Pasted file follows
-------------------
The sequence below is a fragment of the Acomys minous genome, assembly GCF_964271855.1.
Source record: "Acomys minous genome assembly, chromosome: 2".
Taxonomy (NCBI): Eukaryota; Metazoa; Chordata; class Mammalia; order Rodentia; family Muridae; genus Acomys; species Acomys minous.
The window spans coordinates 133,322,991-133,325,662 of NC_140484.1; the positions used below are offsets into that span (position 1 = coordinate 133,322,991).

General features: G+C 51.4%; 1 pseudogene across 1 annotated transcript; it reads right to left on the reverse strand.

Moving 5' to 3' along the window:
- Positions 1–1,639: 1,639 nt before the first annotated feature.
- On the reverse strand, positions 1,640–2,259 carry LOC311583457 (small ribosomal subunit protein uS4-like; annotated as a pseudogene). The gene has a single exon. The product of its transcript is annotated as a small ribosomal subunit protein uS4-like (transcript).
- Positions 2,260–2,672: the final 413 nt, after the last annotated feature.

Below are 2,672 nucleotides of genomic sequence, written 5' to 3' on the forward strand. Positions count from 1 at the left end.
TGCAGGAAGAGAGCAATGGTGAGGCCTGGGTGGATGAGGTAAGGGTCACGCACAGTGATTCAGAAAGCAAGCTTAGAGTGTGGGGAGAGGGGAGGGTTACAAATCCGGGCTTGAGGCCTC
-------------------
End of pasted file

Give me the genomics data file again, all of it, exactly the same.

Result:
The sequence below is a fragment of the Acomys minous genome, assembly GCF_964271855.1.
Source record: "Acomys minous genome assembly, chromosome: 2".
Taxonomy (NCBI): Eukaryota; Metazoa; Chordata; class Mammalia; order Rodentia; family Muridae; genus Acomys; species Acomys minous.
The window spans coordinates 133,322,991-133,325,662 of NC_140484.1; the positions used below are offsets into that span (position 1 = coordinate 133,322,991).

General features: G+C 51.4%; 1 pseudogene across 1 annotated transcript; it reads right to left on the reverse strand.

Moving 5' to 3' along the window:
- Positions 1–1,639: 1,639 nt before the first annotated feature.
- On the reverse strand, positions 1,640–2,259 carry LOC311583457 (small ribosomal subunit protein uS4-like; annotated as a pseudogene). The gene has a single exon. The product of its transcript is annotated as a small ribosomal subunit protein uS4-like (transcript).
- Positions 2,260–2,672: the final 413 nt, after the last annotated feature.

Below are 2,672 nucleotides of genomic sequence, written 5' to 3' on the forward strand. Positions count from 1 at the left end.
TGCAGGAAGAGAGCAATGGTGAGGCCTGGGTGGATGAGGTAAGGGTCACGCACAGTGATTCAGAAAGCAAGCTTAGAGTGTGGGGAGAGGGGAGGGTTACAAATCCGGGCTTGAGGCCTC